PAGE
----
* Clothes make the Hiker! *
There is neither a single set of clothes nor a given system of layering that can be recommended to one and all. So how does one go about choosing one’s layers of clothes which depend on multiple factors like expected weather conditions, pack-weight, duration of hike and, yes, one’s budget? How do experienced hikers evolve their own way of dressing up for the outdoors? With the wide variety of clothing available today, the options are very many, and it can get confusing. For instance, ‘should I buy a full sleeve fleece jacket and a fleece vest along with a wind-shirt, or is better to go in for a lightweight fleece jacket and a lightweight puffy jacket?’ It is important to note that such decisions need to be taken on an understanding of how layering works for efficient self-care in mountain weather.
In this post you will get a better understanding of what has worked for many accomplished outdoors people and why, and you will be able to quickly evolve your own layering system. This content mainly considers hiking in cold and wet weather country.
Types of layers
|Layer type||Purpose||Where to wear||When to wear|
Wick moisture away from skin.
Facilitate evaporation of sweat.
Retain ability to keep hiker warm when wet.
Dry as fast as possible.
|Next to skin||While hiking|
|Mid-layers||Insulation from cold.||Over base layer – choose size accordingly||When there is a need for additional warmth (e.g., during breaks in walking, evenings at camps)|
Provide protection from wind, rain and snow.
Trap body heat, by preventing heat loss due to radiation and convection.
(click here to read more about how a human body loses and gains heat)
|Over all layers of clothing – choose size accordingly||
When a breeze is uncomfortable for a hiker (e.g., during breaks in walking).
In windy conditions.
In wet conditions.
|Thermal inners (a.k.a. long johns)||To provide additional warmth, over and above that provided by the combination of base-mid-outer layers.||The innermost layer – next to skin||
In cold conditions, for additional warmth (e.g., evenings at camp)
Multiple layers versus a single thick layer
Multiple layers of clothes work much better than having one or two thick layers, even if one of them is made from ‘multi-purpose’ fabric or set of layers which, say, insulates, is water resistant/repellant/proof, or is breathable. Also, multiple layers enable you to be flexible, allowing you to layer-up or de-layer depending on your feeling of comfort at any point of time.
Notes on smaller items
At times I have seen hikers, both male and female, display strange reluctance to put on hats! If we look at one example, the point of why an appropriate hat benefits a hiker will be clear. In a camp in cold conditions, on any evening, any person would be wearing layers for warmth. Now, with most of the body covered, an exposed head is the part from where heat loss continues. And, since the scalp has a dense network of blood vessels and receives a rich supply of blood, the amount of heat lost to a colder environment can be to an extent where wearing a warm hat can make a discernable difference to a hiker’s feeling of warmth. Try it! Same context is valid for hikers walking in the sun.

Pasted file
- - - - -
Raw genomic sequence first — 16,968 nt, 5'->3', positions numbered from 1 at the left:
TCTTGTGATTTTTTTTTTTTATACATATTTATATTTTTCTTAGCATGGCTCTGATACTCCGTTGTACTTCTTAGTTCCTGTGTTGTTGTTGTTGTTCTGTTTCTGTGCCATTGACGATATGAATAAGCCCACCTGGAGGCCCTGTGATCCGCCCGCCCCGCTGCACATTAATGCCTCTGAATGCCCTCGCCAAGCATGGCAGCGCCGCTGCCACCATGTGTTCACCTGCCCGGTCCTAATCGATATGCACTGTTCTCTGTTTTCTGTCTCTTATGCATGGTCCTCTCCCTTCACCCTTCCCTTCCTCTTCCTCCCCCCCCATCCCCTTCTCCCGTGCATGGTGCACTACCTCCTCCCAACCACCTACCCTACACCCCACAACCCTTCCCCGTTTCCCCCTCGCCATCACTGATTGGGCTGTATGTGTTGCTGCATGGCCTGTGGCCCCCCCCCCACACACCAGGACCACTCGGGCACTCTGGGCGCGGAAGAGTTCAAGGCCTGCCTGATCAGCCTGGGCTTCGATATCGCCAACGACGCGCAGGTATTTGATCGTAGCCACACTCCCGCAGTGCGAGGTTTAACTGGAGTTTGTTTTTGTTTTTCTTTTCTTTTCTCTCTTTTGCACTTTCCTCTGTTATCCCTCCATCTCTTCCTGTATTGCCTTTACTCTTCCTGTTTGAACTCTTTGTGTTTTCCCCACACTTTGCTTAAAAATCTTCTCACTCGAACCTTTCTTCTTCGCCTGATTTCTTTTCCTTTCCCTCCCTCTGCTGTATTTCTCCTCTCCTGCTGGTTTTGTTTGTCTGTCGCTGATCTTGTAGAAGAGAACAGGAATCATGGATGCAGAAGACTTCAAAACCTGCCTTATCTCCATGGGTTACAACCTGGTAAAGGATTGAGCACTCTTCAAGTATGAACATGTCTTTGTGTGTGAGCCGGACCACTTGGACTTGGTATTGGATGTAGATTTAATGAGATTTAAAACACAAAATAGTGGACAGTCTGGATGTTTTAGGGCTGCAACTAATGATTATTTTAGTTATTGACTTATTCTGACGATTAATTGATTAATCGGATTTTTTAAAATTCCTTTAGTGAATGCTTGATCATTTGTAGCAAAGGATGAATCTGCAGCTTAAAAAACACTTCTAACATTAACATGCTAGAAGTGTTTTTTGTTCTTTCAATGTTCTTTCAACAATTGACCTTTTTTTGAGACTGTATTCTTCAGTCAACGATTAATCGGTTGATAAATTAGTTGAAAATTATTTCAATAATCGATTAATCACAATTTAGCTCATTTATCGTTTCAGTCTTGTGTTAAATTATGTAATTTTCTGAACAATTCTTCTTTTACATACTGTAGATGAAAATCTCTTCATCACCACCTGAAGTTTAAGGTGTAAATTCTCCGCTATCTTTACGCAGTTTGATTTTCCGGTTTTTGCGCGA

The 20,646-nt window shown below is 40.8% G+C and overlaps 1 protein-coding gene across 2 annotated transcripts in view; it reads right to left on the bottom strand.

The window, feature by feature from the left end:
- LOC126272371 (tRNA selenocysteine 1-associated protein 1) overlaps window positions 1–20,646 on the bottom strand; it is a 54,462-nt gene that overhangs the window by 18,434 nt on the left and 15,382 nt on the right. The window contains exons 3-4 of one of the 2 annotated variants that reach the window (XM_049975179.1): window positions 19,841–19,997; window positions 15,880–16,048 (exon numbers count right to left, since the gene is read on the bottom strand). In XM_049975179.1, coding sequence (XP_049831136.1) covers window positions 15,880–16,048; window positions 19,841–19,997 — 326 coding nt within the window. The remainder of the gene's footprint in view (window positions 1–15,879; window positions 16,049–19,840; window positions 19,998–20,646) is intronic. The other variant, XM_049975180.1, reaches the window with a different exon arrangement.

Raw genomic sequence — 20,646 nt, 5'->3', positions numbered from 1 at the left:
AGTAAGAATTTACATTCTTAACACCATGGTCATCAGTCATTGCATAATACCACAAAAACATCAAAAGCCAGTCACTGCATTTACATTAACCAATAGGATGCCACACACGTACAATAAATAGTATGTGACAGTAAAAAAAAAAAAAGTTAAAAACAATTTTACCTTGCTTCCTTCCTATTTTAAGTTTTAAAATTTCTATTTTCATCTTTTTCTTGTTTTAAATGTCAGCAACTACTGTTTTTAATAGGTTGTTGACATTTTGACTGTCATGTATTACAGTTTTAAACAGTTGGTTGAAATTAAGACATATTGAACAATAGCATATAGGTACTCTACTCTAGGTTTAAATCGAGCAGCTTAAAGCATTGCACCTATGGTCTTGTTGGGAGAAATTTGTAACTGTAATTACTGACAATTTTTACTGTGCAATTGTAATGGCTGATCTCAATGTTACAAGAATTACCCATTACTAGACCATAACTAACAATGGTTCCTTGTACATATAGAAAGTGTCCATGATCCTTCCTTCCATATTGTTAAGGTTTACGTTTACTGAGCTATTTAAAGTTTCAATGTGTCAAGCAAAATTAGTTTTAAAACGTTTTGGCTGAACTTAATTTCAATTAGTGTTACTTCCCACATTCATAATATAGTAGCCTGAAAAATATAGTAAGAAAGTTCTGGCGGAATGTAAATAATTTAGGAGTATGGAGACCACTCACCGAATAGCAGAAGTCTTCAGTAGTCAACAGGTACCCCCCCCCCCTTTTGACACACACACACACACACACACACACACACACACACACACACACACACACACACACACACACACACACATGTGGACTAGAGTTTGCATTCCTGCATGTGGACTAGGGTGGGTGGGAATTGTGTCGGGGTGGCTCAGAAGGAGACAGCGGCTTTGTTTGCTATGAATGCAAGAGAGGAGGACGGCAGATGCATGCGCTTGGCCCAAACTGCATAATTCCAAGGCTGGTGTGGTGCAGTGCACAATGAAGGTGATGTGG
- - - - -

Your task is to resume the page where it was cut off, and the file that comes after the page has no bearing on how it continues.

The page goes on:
Gloves and mittens
Gloves have separate fingers which makes it easy for you to work at your tasks. Mittens have one section covering four fingers and a separate one for the thumb. Gloves and mittens are made of many kinds of materials but, to keep it simple, a hiker’s choice can be narrowed down to wool, fleece, polyester, nylon, or a combination of these materials.
The main purpose of gloves and mittens is to provide protection from cold, moisture and wind: warmth and insulation. A simple guideline for choosing a set of gloves is to follow the table given above. Hikers generally tend to use gloves during evenings at camps, though in chilly conditions during the day it makes sense to put on at least the base layer pair of gloves while hiking.
You can read about socks on my post here
On Himalayan hikes I typically carry two pairs of fleece gloves – they are lightweight and dry very fast. If I get one wet then I have the other pair for the evening, and the wet one dries fast either hanging on my backpack as I walk or inside my sleeping bag during the night. If I know I may encounter large patches of snow where I could be spending a lot of time escorting my group members across each patch then I carry a pair of waterproof mittens to put over my gloves so I am not worried about getting my hands freezing cold and wet when I use them for support in the snow.
Tip: If you foresee yourself removing your gloves/mittens multiple times in order to do something on a trail then it is best to have each of them tethered to its respective wrist so as to not lose it down a slope.
For examples of how hikers can use multiple layers of warm clothing to their advantage, read my post here